Cambodian communities urge gov’t to ban selling state & indigenous lands

Since 2019; there has been some limited progresses towards stopping all forms of state public land sales by local authorities. Some of these lands are forest areas governed as indigenous community land, particularly in Northeastern provinces. The national government has instructed the local authorities not to approve any land sale in forest areas. On July 2020, the government has also ordered people living in the forest for a long time to register their lands. However, the actual enforcement of these instructions is still problematic.

This was a key conclusion of the 13th National Conference on Land and Natural Resources Governance organised on 27th October 2020 in Phnom Penh by The NGO Forum on Cambodia.  The annual conference aims to promote land tenure security, adequate housing, indigenous people’s rights and environmental and social impacts on communities. The event brings together government officials, civil society and community representatives to discuss and review the laws and policies related to land, housing, indigenous communities and natural resources, and their implementation. This year, 187 participants (38 women) from the National Assembly, government officials, NGOs, CSOs, private sector, community representatives, academics and media discussed about issues related to land and forest encroachment. Even though the issue has been raised for years, there has not been significant progress by lack of cooperation among state actors.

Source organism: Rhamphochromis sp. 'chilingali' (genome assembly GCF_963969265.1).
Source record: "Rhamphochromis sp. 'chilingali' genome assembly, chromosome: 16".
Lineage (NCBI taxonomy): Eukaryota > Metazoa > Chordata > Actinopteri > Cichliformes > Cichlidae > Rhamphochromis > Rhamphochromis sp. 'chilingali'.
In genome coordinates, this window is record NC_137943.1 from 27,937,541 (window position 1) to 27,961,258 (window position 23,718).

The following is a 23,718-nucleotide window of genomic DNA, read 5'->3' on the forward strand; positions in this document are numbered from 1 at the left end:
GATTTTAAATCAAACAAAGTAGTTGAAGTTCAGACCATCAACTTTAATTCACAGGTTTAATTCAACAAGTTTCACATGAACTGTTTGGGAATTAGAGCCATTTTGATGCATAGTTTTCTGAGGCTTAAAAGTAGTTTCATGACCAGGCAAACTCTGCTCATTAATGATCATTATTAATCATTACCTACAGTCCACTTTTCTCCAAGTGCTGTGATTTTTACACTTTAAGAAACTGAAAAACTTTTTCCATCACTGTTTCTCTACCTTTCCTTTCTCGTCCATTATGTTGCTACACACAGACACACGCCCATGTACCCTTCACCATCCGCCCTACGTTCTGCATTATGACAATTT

Ms. Chhean Savary, a representative of Cheugleang community protected area, Kampong Chhnang Province stated during the conference that as a women who strives to protect the natural resources and also representative of the community, she hopes “Through the discussions in the three regional-level conferences, all stakeholders have acknowledged issues and discussed solutions at the local level, but there are some issues that require national-level discussions with the participation of the Royal Government’s ministries and institutions.”

The participants at the conference insisted that the government should allow a more direct involvement of the affected communities to resolve these issues. There should also be more transparency and the possibility for CSOs and the concerned public to participate in environmental impact assessments and legal framework revisions. Moreover, the recognition of customary land tenure was raised again with the need to effectively follow the principle of free, prior and informed consent (FPIC) for local communities affected by state and private interventions in their territories.

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